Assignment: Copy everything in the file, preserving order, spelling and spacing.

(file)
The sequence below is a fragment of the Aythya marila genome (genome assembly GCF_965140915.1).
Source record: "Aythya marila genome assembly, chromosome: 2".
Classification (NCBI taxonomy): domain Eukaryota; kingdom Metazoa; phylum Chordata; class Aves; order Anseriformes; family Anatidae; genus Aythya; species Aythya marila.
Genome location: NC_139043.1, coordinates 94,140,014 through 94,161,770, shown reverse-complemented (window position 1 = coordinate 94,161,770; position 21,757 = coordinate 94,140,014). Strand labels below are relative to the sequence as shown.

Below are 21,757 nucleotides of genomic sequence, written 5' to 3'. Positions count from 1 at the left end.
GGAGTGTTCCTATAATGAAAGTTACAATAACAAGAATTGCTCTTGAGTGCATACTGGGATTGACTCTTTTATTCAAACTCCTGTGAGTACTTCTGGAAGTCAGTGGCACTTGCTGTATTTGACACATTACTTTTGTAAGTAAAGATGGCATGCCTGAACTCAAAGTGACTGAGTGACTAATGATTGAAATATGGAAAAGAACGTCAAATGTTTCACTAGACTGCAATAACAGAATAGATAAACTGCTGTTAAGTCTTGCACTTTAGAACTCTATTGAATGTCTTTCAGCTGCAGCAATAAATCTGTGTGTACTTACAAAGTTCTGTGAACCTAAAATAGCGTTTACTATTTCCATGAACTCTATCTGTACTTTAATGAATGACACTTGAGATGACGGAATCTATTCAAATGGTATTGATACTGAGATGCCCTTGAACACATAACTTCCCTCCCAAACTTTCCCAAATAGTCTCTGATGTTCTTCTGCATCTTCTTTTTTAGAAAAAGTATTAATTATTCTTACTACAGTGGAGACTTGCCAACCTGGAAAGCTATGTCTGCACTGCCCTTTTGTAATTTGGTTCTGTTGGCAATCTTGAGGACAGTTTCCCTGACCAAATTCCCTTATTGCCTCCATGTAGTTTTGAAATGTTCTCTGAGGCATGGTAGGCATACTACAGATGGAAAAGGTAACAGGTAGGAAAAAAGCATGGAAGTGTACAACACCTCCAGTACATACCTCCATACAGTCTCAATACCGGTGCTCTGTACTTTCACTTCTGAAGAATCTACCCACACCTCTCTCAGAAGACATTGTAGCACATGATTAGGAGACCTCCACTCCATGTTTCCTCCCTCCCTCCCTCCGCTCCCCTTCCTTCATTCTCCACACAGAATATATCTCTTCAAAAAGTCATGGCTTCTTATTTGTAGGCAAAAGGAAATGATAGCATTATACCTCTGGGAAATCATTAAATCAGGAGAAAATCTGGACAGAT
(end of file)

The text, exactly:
The sequence below is a fragment of the Aythya marila genome (genome assembly GCF_965140915.1).
Source record: "Aythya marila genome assembly, chromosome: 2".
Classification (NCBI taxonomy): domain Eukaryota; kingdom Metazoa; phylum Chordata; class Aves; order Anseriformes; family Anatidae; genus Aythya; species Aythya marila.
Genome location: NC_139043.1, coordinates 94,140,014 through 94,161,770, shown reverse-complemented (window position 1 = coordinate 94,161,770; position 21,757 = coordinate 94,140,014). Strand labels below are relative to the sequence as shown.

Below are 21,757 nucleotides of genomic sequence, written 5' to 3'. Positions count from 1 at the left end.
GGAGTGTTCCTATAATGAAAGTTACAATAACAAGAATTGCTCTTGAGTGCATACTGGGATTGACTCTTTTATTCAAACTCCTGTGAGTACTTCTGGAAGTCAGTGGCACTTGCTGTATTTGACACATTACTTTTGTAAGTAAAGATGGCATGCCTGAACTCAAAGTGACTGAGTGACTAATGATTGAAATATGGAAAAGAACGTCAAATGTTTCACTAGACTGCAATAACAGAATAGATAAACTGCTGTTAAGTCTTGCACTTTAGAACTCTATTGAATGTCTTTCAGCTGCAGCAATAAATCTGTGTGTACTTACAAAGTTCTGTGAACCTAAAATAGCGTTTACTATTTCCATGAACTCTATCTGTACTTTAATGAATGACACTTGAGATGACGGAATCTATTCAAATGGTATTGATACTGAGATGCCCTTGAACACATAACTTCCCTCCCAAACTTTCCCAAATAGTCTCTGATGTTCTTCTGCATCTTCTTTTTTAGAAAAAGTATTAATTATTCTTACTACAGTGGAGACTTGCCAACCTGGAAAGCTATGTCTGCACTGCCCTTTTGTAATTTGGTTCTGTTGGCAATCTTGAGGACAGTTTCCCTGACCAAATTCCCTTATTGCCTCCATGTAGTTTTGAAATGTTCTCTGAGGCATGGTAGGCATACTACAGATGGAAAAGGTAACAGGTAGGAAAAAAGCATGGAAGTGTACAACACCTCCAGTACATACCTCCATACAGTCTCAATACCGGTGCTCTGTACTTTCACTTCTGAAGAATCTACCCACACCTCTCTCAGAAGACATTGTAGCACATGATTAGGAGACCTCCACTCCATGTTTCCTCCCTCCCTCCCTCCGCTCCCCTTCCTTCATTCTCCACACAGAATATATCTCTTCAAAAAGTCATGGCTTCTTATTTGTAGGCAAAAGGAAATGATAGCATTATACCTCTGGGAAATCATTAAATCAGGAGAAAATCTGGACAGAT